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LTE: Why PSS and SSS are placed side by side ?

+1 vote
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Why these two are placed side by side within "first time slot" of 0th and 5th sub frame of a radio frame ?
Is it due to any mathematical calculation or something else ?

posted Mar 25, 2014 by Vimal Kumar Mishra

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1 Answer

+4 votes
 
Best answer

There are two cell search procedures in LTE: one for initial synchronization and another for detecting
neighbor cells in preparation for handover. In both cases, the UE uses two special signals broadcast on each cell:
Primary Synchronization Sequence (PSS) and Secondary Synchronization Sequence (SSS). The detection of these signals allows the UE to complete time and frequency synchronization and to acquire useful system parameters such as cell identity, cyclic prefix length, and access mode (FDD/TDD). At this stage, the UE can also decode the Physical Broadcast Control Channel (PBCH) and obtain important system information.

PSS
Synchronization signals are transmitted twice per 10 ms radio frame. The PSS is located in the last OFDM symbol of the first and 11th slot of each radio frame which allows the UE to acquire the slot boundary timing independent of the type of cyclic prefix length. The PSS signal is the same for any given cell in every subframe in which it is transmitted (the PSS uses a sequence known as Zadoff-Chu).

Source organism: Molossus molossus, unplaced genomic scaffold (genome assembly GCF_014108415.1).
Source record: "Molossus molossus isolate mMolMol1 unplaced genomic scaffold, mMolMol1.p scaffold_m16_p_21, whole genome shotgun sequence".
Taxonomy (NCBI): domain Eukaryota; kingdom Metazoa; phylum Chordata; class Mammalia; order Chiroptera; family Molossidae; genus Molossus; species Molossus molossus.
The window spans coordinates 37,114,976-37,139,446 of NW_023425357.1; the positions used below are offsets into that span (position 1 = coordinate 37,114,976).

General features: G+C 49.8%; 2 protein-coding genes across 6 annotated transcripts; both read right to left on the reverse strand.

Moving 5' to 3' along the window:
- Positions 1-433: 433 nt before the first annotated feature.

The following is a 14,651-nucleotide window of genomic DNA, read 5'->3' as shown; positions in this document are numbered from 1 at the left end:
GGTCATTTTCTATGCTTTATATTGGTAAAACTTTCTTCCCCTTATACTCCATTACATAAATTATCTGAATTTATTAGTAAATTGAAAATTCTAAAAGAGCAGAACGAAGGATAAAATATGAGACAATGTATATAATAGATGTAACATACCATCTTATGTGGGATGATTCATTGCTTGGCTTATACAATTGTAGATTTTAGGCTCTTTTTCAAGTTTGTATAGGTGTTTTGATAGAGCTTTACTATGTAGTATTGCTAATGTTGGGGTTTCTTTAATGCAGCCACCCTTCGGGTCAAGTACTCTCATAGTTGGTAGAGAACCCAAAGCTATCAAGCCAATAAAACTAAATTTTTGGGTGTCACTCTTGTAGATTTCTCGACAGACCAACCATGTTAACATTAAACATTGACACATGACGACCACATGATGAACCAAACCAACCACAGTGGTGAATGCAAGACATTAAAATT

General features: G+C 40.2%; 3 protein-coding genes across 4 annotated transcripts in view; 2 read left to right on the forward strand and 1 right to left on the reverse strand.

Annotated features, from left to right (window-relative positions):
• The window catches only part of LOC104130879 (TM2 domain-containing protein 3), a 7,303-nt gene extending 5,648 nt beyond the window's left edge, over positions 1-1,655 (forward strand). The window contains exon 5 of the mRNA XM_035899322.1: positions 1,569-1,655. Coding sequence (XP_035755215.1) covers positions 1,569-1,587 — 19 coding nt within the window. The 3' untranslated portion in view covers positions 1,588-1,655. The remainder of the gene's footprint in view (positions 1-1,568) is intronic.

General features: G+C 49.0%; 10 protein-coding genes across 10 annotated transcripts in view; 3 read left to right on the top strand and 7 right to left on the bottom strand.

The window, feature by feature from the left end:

SSS
The location of the SSS immediately precedes the PSS – in the before to last symbol of the first and 11th
slot of each radio frame. The UE would be able to determine the CP length by checking the absolute position of the SSS. The UE would also be able to determine the position of the 10 ms frame boundary as the SSS signal alternates in a specific manner between two transmissions (the SSS uses a sequence known as M-sequences).

In the frequency domain, the PSS and SSS occupy the central six resource blocks, irrespective of the system channel bandwidth, which allows the UE to synchronize to the network without a priori knowledge of the allocated bandwidth. The synchronization sequences use 62 sub
-carriers in total, with 31 sub-carriers mapped on each side of the DC sub-carrier which is not used. This leaves 5 sub-carriers at each extremity of the 6 central RBs unused

The above is a copy&paste from a google search.

I'm a Mobile Packet Core Eng. not Radio, but my understanding is

  1. The division into two signals is aimed to reduce the complexity of the cell search process;
  2. The SSS is used to establish the length of Cyclic Prefix (CP), the PSS is just right after it for easines

For more go to Section 6.11 of 36.211

answer Mar 25, 2014 by Bart Barton
Nice explanation Bart...
Similar Questions
+5 votes

As LTE PCI ranges from 0 to 504, why PCI has been divided into PSS and SSS ?

+2 votes

I know PSS and SSS will occupy last and penultimate symbol simultaneously in slot#0 and slot#10. How can we ensure they are occupying that positions only? And what is the reason behind those particular positions?

+5 votes

I understand that according to the standard a 64 FFT is used by the UE for cell search for all Bandwidth configurations(see section 2.2.1 page 7 in the below document). Suppose we are transmitting at 20 MHz which means we do a 2048 FFT on the transmitter side for the whole resource grid, including the 6th and 7th symbols corresponding to PSS and SSS in Subframe 0 and 5. In this case how is it possible for UE to do cell search using 64-FFT. Although PSS and SSS use only the central 62 subcarriers, shouldn't the UE use the same FFT length used in the transmitter side ? Also, how is the DL resource grid processed by the UE ?Does the UE extract Symbols 6,7 of Subframes 0,5 and process it separately with 64-FFT(after low pass filtering) while using 2048 FFT for the rest of the symbols ?

http://cdn.rohde-schwarz.com/dl_downloads/dl_application/application_notes/1ma150/1MA150_0E_cell_searchselection_in_LTE.pdf

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